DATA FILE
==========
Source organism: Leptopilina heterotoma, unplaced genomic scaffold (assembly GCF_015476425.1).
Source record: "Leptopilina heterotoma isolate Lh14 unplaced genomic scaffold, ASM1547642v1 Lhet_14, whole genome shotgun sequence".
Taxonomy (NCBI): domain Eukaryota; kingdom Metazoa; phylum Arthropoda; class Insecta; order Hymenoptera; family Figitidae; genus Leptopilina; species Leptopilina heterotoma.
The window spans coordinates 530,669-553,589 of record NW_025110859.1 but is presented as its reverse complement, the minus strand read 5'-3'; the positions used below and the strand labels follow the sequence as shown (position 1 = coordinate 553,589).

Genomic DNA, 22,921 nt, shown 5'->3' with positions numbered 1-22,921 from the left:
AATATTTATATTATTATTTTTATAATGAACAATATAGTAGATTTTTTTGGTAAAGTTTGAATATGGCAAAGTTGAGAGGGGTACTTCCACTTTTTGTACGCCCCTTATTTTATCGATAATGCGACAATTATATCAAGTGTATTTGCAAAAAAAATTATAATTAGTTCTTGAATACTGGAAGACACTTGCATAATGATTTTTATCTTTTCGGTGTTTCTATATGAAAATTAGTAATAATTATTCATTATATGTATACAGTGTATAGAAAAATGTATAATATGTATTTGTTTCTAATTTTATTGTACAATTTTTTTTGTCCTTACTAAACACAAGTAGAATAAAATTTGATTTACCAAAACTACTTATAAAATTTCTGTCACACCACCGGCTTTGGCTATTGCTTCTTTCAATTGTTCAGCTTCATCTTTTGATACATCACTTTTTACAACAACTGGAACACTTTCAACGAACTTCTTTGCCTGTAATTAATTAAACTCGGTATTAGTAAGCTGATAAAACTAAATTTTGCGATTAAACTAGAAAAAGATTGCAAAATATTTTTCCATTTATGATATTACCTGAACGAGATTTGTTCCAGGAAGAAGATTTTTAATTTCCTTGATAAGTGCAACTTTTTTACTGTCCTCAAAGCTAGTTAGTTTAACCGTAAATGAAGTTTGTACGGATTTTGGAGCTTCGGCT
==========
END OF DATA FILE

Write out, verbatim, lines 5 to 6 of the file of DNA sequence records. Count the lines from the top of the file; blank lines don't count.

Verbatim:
Genomic DNA, 22,921 nt, shown 5'->3' with positions numbered 1-22,921 from the left:
AATATTTATATTATTATTTTTATAATGAACAATATAGTAGATTTTTTTGGTAAAGTTTGAATATGGCAAAGTTGAGAGGGGTACTTCCACTTTTTGTACGCCCCTTATTTTATCGATAATGCGACAATTATATCAAGTGTATTTGCAAAAAAAATTATAATTAGTTCTTGAATACTGGAAGACACTTGCATAATGATTTTTATCTTTTCGGTGTTTCTATATGAAAATTAGTAATAATTATTCATTATATGTATACAGTGTATAGAAAAATGTATAATATGTATTTGTTTCTAATTTTATTGTACAATTTTTTTTGTCCTTACTAAACACAAGTAGAATAAAATTTGATTTACCAAAACTACTTATAAAATTTCTGTCACACCACCGGCTTTGGCTATTGCTTCTTTCAATTGTTCAGCTTCATCTTTTGATACATCACTTTTTACAACAACTGGAACACTTTCAACGAACTTCTTTGCCTGTAATTAATTAAACTCGGTATTAGTAAGCTGATAAAACTAAATTTTGCGATTAAACTAGAAAAAGATTGCAAAATATTTTTCCATTTATGATATTACCTGAACGAGATTTGTTCCAGGAAGAAGATTTTTAATTTCCTTGATAAGTGCAACTTTTTTACTGTCCTCAAAGCTAGTTAGTTTAACCGTAAATGAAGTTTGTACGGATTTTGGAGCTTCGGCT